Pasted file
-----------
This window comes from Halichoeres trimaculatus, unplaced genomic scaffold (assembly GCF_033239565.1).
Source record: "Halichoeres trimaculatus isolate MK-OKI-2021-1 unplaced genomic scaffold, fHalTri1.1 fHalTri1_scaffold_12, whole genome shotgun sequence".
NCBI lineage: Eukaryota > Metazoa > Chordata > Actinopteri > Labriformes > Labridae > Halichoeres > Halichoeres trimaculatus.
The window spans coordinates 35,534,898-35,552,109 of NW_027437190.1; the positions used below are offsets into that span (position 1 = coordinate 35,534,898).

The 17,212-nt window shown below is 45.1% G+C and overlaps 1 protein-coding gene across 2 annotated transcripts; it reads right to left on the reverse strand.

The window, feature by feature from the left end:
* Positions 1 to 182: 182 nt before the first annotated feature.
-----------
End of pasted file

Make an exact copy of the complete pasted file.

This window comes from Halichoeres trimaculatus, unplaced genomic scaffold (assembly GCF_033239565.1).
Source record: "Halichoeres trimaculatus isolate MK-OKI-2021-1 unplaced genomic scaffold, fHalTri1.1 fHalTri1_scaffold_12, whole genome shotgun sequence".
NCBI lineage: Eukaryota > Metazoa > Chordata > Actinopteri > Labriformes > Labridae > Halichoeres > Halichoeres trimaculatus.
The window spans coordinates 35,534,898-35,552,109 of NW_027437190.1; the positions used below are offsets into that span (position 1 = coordinate 35,534,898).

The 17,212-nt window shown below is 45.1% G+C and overlaps 1 protein-coding gene across 2 annotated transcripts; it reads right to left on the reverse strand.

The window, feature by feature from the left end:
* Positions 1 to 182: 182 nt before the first annotated feature.